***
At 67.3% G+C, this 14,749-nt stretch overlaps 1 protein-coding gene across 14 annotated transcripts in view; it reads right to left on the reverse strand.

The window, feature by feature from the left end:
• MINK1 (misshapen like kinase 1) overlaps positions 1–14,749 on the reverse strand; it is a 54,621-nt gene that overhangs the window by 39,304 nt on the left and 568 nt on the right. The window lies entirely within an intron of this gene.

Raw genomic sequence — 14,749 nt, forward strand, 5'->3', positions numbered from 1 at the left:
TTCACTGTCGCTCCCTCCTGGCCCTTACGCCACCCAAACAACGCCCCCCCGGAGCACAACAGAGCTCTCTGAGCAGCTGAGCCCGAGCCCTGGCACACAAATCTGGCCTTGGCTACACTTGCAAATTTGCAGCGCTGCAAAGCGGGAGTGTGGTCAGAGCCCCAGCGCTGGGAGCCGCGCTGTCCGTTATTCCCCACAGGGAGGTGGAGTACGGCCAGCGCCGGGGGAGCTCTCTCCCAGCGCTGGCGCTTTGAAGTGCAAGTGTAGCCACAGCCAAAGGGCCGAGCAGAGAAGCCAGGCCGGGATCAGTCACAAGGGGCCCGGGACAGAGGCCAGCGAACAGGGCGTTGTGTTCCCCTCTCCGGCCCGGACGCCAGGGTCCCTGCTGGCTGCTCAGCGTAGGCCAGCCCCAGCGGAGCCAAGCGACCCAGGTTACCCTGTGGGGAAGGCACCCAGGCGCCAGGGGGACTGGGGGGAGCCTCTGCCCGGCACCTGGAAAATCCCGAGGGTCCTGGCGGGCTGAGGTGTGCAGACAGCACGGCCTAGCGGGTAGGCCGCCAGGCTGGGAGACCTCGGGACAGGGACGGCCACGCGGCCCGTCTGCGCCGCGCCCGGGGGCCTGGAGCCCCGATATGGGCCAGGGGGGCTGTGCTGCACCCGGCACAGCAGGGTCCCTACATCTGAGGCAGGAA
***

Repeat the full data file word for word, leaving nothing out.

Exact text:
At 67.3% G+C, this 14,749-nt stretch overlaps 1 protein-coding gene across 14 annotated transcripts in view; it reads right to left on the reverse strand.

The window, feature by feature from the left end:
• MINK1 (misshapen like kinase 1) overlaps positions 1–14,749 on the reverse strand; it is a 54,621-nt gene that overhangs the window by 39,304 nt on the left and 568 nt on the right. The window lies entirely within an intron of this gene.

Raw genomic sequence — 14,749 nt, forward strand, 5'->3', positions numbered from 1 at the left:
TTCACTGTCGCTCCCTCCTGGCCCTTACGCCACCCAAACAACGCCCCCCCGGAGCACAACAGAGCTCTCTGAGCAGCTGAGCCCGAGCCCTGGCACACAAATCTGGCCTTGGCTACACTTGCAAATTTGCAGCGCTGCAAAGCGGGAGTGTGGTCAGAGCCCCAGCGCTGGGAGCCGCGCTGTCCGTTATTCCCCACAGGGAGGTGGAGTACGGCCAGCGCCGGGGGAGCTCTCTCCCAGCGCTGGCGCTTTGAAGTGCAAGTGTAGCCACAGCCAAAGGGCCGAGCAGAGAAGCCAGGCCGGGATCAGTCACAAGGGGCCCGGGACAGAGGCCAGCGAACAGGGCGTTGTGTTCCCCTCTCCGGCCCGGACGCCAGGGTCCCTGCTGGCTGCTCAGCGTAGGCCAGCCCCAGCGGAGCCAAGCGACCCAGGTTACCCTGTGGGGAAGGCACCCAGGCGCCAGGGGGACTGGGGGGAGCCTCTGCCCGGCACCTGGAAAATCCCGAGGGTCCTGGCGGGCTGAGGTGTGCAGACAGCACGGCCTAGCGGGTAGGCCGCCAGGCTGGGAGACCTCGGGACAGGGACGGCCACGCGGCCCGTCTGCGCCGCGCCCGGGGGCCTGGAGCCCCGATATGGGCCAGGGGGGCTGTGCTGCACCCGGCACAGCAGGGTCCCTACATCTGAGGCAGGAA